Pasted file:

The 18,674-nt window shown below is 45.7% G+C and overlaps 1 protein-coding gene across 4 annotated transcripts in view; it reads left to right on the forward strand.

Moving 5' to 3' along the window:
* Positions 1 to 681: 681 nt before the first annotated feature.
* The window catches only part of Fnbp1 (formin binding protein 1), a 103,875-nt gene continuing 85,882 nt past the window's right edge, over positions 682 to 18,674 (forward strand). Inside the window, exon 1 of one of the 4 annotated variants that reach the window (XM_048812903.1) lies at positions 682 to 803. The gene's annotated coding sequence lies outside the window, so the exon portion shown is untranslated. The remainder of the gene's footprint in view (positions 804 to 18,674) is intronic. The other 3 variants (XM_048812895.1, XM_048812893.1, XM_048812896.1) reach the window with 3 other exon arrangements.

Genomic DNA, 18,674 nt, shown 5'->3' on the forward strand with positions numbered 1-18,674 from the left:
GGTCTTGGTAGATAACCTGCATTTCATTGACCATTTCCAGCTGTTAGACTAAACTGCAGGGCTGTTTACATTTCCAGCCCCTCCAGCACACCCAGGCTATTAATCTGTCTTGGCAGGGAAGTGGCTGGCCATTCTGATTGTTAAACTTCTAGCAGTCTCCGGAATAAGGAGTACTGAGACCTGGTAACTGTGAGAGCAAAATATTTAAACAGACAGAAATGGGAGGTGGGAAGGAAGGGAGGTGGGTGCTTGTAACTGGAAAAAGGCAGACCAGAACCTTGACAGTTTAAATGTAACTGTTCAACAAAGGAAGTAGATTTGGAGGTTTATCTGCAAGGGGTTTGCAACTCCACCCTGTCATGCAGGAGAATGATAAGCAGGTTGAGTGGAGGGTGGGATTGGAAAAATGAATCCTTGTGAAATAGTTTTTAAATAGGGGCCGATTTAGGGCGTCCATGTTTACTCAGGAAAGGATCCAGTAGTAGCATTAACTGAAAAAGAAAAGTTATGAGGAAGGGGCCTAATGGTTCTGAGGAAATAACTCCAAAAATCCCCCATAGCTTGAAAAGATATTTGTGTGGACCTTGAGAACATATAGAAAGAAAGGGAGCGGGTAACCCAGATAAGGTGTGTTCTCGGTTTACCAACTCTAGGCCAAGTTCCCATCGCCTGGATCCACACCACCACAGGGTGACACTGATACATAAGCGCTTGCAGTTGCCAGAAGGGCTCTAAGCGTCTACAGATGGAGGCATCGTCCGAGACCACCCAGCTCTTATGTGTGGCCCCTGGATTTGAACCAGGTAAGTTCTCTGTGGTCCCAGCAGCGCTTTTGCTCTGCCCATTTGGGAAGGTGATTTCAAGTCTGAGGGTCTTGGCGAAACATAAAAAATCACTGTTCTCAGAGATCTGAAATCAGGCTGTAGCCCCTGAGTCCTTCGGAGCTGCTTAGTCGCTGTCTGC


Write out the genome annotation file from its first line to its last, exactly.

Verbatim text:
The 18,674-nt window shown below is 45.7% G+C and overlaps 1 protein-coding gene across 4 annotated transcripts in view; it reads left to right on the forward strand.

Moving 5' to 3' along the window:
* Positions 1 to 681: 681 nt before the first annotated feature.
* The window catches only part of Fnbp1 (formin binding protein 1), a 103,875-nt gene continuing 85,882 nt past the window's right edge, over positions 682 to 18,674 (forward strand). Inside the window, exon 1 of one of the 4 annotated variants that reach the window (XM_048812903.1) lies at positions 682 to 803. The gene's annotated coding sequence lies outside the window, so the exon portion shown is untranslated. The remainder of the gene's footprint in view (positions 804 to 18,674) is intronic. The other 3 variants (XM_048812895.1, XM_048812893.1, XM_048812896.1) reach the window with 3 other exon arrangements.

Genomic DNA, 18,674 nt, shown 5'->3' on the forward strand with positions numbered 1-18,674 from the left:
GGTCTTGGTAGATAACCTGCATTTCATTGACCATTTCCAGCTGTTAGACTAAACTGCAGGGCTGTTTACATTTCCAGCCCCTCCAGCACACCCAGGCTATTAATCTGTCTTGGCAGGGAAGTGGCTGGCCATTCTGATTGTTAAACTTCTAGCAGTCTCCGGAATAAGGAGTACTGAGACCTGGTAACTGTGAGAGCAAAATATTTAAACAGACAGAAATGGGAGGTGGGAAGGAAGGGAGGTGGGTGCTTGTAACTGGAAAAAGGCAGACCAGAACCTTGACAGTTTAAATGTAACTGTTCAACAAAGGAAGTAGATTTGGAGGTTTATCTGCAAGGGGTTTGCAACTCCACCCTGTCATGCAGGAGAATGATAAGCAGGTTGAGTGGAGGGTGGGATTGGAAAAATGAATCCTTGTGAAATAGTTTTTAAATAGGGGCCGATTTAGGGCGTCCATGTTTACTCAGGAAAGGATCCAGTAGTAGCATTAACTGAAAAAGAAAAGTTATGAGGAAGGGGCCTAATGGTTCTGAGGAAATAACTCCAAAAATCCCCCATAGCTTGAAAAGATATTTGTGTGGACCTTGAGAACATATAGAAAGAAAGGGAGCGGGTAACCCAGATAAGGTGTGTTCTCGGTTTACCAACTCTAGGCCAAGTTCCCATCGCCTGGATCCACACCACCACAGGGTGACACTGATACATAAGCGCTTGCAGTTGCCAGAAGGGCTCTAAGCGTCTACAGATGGAGGCATCGTCCGAGACCACCCAGCTCTTATGTGTGGCCCCTGGATTTGAACCAGGTAAGTTCTCTGTGGTCCCAGCAGCGCTTTTGCTCTGCCCATTTGGGAAGGTGATTTCAAGTCTGAGGGTCTTGGCGAAACATAAAAAATCACTGTTCTCAGAGATCTGAAATCAGGCTGTAGCCCCTGAGTCCTTCGGAGCTGCTTAGTCGCTGTCTGC